Excellent performances from Sarah Polley and Deborah Harry, and a sensitive script from writer-director Isabel Coixet transform what might otherwise have been little more than a disease-of-the-week cable melodrama. Twenty-three-year-old Ann (Polley), who lives with her out-of-work husband (Scott Speedman) and two young daughters (Jessica Amlee, Kenya Jo Kennedy) in a cramped mobile home parked in her mother's (Harry) backyard, learns that her short, difficult life is about to come to an end. After experiencing sharp stomach pains while working her night-shift job on a cleaning crew — she makes a doctor's appointment. Instead of another pregnancy, tests reveal tumors on both ovaries and because Ann's so young, the cancer has already reached her stomach and liver. She has only two or three months to live. Once the shock wears off, Ann makes the unusual decision not to tell her family — she blames her sickly appearance on anemia — and instead makes a list of all the things she wants to do before she dies. Ann wants to record a series of annual birthday messages for her two daughters and do something about her hair. She also wants to have sex with someone other than her husband, and make someone fall in love with her. She gets the opportunity one afternoon at a laundromat when she meets Lee (Mark Ruffalo), a depressed land surveyor who's been nursing a crush on Ann since he first spotted her in the local diner. Alone with the knowledge of imminent death but granted new perspective on what it means to live, Ann begins recording her daughter's messages, examining her own short life as a way of anticipating their futures. The film doesn't always work — certain fantasy flourishes feel out of place and Amanda Plummer plays Ann's diet obsessed co-worker as too much of a caricature — but Polley's Ann is a complex character of understandably questionable judgement whose own desires might not be in everyone else's best interests. It's a great part for a great actress, and Harry, finally fulfilling her early promise as a dramatic actress, is nearly as good as an embittered prison widow whom life has disappointed at every turn. Although adapted from Nanci Kincaid's short story "Pretending the Bed Is a Raft" (a game Ann plays with her daughters), the film bears a uncanny resemblance to the fondly remembered made-for-TV movie SUNSHINE (1973), in which a terminally ill young mother leaves an audio journal for her infant daughter.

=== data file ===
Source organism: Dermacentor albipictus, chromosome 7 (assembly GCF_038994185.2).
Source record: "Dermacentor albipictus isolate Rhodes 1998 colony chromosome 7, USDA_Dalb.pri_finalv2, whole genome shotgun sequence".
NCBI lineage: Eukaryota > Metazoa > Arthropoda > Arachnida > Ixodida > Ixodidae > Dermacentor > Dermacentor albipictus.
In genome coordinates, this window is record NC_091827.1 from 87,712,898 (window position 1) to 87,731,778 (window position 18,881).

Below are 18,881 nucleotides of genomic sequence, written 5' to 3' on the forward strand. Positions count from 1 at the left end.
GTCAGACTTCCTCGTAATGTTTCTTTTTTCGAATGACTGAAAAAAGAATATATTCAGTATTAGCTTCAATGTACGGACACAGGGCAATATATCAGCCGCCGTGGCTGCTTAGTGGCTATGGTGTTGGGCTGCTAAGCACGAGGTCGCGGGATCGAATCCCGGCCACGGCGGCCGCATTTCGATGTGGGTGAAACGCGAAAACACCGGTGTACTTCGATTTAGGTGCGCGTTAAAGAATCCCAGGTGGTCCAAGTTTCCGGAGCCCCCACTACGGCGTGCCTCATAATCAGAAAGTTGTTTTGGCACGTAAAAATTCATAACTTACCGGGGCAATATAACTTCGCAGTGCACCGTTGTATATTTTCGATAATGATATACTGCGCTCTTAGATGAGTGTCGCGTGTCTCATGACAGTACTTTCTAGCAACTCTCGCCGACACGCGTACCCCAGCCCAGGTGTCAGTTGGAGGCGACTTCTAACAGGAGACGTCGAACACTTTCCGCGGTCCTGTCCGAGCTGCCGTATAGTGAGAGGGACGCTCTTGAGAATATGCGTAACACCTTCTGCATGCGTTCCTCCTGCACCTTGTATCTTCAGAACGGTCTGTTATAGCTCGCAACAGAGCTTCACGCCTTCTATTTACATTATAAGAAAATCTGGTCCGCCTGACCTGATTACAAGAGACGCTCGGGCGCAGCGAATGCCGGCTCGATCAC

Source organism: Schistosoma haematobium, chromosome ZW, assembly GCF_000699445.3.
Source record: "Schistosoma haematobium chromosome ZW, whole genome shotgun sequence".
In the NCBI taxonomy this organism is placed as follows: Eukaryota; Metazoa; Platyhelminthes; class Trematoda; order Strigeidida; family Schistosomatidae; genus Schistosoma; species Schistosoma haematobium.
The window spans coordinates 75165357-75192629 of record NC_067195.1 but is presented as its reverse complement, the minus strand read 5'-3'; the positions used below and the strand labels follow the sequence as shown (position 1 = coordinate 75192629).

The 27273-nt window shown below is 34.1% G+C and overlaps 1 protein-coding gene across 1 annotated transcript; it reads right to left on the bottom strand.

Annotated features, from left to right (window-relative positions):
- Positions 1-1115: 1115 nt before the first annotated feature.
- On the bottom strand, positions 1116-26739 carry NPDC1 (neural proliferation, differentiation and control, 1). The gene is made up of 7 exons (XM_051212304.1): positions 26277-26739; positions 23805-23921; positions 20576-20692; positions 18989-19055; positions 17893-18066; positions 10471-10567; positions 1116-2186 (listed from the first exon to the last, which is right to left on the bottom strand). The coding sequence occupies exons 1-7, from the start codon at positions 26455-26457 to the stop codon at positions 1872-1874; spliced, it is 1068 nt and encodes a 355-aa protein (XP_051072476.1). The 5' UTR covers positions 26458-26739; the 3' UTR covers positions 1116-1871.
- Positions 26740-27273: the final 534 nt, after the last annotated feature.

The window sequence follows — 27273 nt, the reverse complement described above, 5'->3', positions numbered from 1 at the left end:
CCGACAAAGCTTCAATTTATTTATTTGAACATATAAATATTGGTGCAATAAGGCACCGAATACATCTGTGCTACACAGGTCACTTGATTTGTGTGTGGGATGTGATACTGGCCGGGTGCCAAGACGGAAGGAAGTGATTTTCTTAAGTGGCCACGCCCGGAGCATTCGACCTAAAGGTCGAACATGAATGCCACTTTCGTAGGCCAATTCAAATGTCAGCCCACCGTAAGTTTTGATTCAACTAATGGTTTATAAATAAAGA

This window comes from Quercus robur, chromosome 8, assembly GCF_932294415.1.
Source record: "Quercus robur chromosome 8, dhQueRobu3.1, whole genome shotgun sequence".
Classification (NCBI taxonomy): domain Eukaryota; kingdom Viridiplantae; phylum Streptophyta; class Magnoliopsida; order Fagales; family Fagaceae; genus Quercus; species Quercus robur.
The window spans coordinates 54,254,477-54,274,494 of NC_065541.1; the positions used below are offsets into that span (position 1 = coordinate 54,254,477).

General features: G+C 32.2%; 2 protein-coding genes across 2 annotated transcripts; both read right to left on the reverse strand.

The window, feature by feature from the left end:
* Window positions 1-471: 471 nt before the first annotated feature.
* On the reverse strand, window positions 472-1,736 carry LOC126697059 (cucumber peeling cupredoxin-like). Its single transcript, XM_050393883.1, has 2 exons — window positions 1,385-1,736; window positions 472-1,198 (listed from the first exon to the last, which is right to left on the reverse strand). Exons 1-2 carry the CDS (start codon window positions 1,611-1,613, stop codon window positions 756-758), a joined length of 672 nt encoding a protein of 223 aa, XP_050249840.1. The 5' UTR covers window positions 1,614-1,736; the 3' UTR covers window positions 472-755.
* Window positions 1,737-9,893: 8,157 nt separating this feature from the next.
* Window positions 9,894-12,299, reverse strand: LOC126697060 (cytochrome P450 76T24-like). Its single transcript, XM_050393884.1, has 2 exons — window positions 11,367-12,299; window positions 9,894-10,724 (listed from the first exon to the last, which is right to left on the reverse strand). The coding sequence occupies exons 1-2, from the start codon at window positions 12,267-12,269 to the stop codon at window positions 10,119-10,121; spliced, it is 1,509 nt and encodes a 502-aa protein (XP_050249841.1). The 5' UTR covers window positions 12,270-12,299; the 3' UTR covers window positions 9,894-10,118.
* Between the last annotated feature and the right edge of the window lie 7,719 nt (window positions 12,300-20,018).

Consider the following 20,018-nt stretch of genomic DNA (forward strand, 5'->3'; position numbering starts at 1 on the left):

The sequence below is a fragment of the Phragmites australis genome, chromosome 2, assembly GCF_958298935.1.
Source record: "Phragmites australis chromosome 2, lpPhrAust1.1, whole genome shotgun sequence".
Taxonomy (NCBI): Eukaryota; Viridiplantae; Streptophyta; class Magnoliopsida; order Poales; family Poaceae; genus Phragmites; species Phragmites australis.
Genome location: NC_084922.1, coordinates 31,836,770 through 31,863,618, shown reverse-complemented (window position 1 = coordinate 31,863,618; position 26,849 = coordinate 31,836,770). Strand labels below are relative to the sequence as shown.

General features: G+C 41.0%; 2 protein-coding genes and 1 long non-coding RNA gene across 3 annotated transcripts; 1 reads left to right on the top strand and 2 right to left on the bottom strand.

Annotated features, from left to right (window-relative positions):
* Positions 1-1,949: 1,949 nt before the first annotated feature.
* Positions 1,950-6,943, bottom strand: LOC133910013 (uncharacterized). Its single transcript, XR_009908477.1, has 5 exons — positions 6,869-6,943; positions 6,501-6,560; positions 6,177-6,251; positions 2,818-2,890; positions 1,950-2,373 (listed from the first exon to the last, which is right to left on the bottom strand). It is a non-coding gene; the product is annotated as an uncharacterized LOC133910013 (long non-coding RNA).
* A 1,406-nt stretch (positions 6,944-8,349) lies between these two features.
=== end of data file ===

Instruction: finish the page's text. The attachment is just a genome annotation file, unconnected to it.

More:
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- Released: 2003
- Rating: R
- Review: Excellent performances from Sarah Polley and Deborah Harry, and a sensitive script from writer-director Isabel Coixet transform what might otherwise have been little more than a disease-of-the-week cable melodrama. Twenty-three-year-old Ann (Polley), who l… (more)